New carbon determinations of 20 rocks confirm that both the breccias of the Black Member of the Onaping Formation and the mudstones of the Onwatin Formation of the Whitewater Group in the 1.8-Ga Sudbury impact structure contain appreciable amounts of carbonaceous matter. The origin of the carbon has been a long-standing enigma. Carbon-bearing target rocks, either carbonaceous mudstones or carbonate target rocks are not its source, and neither is CO 2 from the atmosphere of the impact area, or carbon from the impacting projectile itself. Fumarolic activity is also ruled out. New isotopic δ13C results of carbon from 17 Black Member breccias, and 1 each from a Gray Member breccia and an Onwatin Formation range from -35.22 to -26.26%. Together with Raman spectra of carbon from 11 of these samples, they lead to the conclusion that the Black Member carbon is biogenic. This unit cannot have formed as an "instant clastic sediment," but must have accumulated over several millions of years while prolific prokaryotic activity (archaea and bacteria) occurred. Isotopic δ13C and Raman results of carbon from an anthraxolite confirm that this carbon is derived from the Onwatin Formation. A search for fullerenes C60 and C70 by high-performance liquid chromatography (HPLC) in 17 rocks from the Black Member of the Onaping Formation, 1 rock from the Gray Member of the Onaping Formation, and by mass spectrometry of 3 breccias from the Black Member failed to find any fullerenes. Elemental sulfur in the breccias from the Gray and Black Members of the Onaping Formation and in one sample of the Onwatin Formation is due to weathering of pyrrhotite. The isotopic composition of the elemental sulfur as well as that of the sulfide-S contains a mass-independent fractionation component whose origin is not understood.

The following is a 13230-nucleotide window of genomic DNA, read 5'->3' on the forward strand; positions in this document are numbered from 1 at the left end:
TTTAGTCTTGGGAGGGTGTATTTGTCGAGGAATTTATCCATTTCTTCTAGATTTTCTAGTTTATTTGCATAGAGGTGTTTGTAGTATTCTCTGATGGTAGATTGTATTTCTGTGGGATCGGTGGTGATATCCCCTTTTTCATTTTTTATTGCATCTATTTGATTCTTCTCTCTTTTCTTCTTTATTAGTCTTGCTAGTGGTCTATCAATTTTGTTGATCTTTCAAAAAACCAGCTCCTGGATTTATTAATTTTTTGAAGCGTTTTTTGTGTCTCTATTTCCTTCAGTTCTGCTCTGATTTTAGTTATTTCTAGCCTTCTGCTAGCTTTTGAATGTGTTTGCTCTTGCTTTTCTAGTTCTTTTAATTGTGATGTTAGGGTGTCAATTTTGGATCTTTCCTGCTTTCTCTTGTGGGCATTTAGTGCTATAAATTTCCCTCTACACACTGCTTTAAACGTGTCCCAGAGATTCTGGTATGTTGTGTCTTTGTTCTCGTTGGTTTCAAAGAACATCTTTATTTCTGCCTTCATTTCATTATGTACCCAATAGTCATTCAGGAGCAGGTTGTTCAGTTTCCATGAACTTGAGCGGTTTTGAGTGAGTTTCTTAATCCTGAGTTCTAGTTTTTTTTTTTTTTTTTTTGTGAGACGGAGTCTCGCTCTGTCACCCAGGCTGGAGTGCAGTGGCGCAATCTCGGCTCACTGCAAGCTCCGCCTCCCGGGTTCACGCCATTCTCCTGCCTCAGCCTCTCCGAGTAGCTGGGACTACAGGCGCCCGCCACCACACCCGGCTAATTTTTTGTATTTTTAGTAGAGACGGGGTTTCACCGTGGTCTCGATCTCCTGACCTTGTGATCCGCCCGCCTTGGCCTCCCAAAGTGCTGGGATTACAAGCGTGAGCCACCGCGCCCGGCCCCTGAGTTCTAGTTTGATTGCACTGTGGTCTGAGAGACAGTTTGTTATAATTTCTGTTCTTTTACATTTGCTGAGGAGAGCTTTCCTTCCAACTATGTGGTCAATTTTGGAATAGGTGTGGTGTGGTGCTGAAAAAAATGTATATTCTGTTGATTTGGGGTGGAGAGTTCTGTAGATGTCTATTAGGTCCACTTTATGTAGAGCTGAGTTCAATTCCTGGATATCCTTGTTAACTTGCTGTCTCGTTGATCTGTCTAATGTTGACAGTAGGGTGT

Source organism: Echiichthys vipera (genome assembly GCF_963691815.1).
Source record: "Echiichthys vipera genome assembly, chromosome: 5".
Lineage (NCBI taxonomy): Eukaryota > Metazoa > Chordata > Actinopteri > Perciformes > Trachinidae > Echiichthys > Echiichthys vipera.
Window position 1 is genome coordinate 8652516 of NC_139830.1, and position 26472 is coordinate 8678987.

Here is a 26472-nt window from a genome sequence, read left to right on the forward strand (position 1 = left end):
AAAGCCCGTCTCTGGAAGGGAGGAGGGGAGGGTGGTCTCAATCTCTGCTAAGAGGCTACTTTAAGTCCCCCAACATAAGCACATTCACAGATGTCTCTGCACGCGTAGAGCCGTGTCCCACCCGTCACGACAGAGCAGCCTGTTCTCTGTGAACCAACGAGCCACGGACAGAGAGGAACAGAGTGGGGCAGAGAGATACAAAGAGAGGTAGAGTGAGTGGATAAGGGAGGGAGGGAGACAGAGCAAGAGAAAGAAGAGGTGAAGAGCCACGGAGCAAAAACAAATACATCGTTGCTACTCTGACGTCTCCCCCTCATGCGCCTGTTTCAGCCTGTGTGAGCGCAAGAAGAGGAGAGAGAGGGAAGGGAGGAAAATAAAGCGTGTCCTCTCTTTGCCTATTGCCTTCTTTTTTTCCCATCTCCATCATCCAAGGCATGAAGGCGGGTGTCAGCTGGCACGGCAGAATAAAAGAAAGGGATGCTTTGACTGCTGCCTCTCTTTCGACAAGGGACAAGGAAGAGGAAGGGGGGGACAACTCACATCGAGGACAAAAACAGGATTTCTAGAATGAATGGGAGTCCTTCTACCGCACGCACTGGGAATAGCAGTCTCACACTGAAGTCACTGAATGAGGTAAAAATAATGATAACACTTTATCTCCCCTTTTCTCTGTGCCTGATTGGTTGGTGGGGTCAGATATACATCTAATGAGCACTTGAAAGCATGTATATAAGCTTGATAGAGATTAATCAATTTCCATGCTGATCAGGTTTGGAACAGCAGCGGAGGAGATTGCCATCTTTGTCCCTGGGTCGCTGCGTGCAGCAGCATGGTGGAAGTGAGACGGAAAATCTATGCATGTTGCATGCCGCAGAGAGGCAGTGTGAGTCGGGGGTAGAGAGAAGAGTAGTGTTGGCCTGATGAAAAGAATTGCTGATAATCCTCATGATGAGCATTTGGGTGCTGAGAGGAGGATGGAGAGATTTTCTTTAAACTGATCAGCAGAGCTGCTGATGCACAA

|Original language||English (US)|
|Number of pages||16|
|Journal||Special Paper of the Geological Society of America|
|State||Published - 1999|
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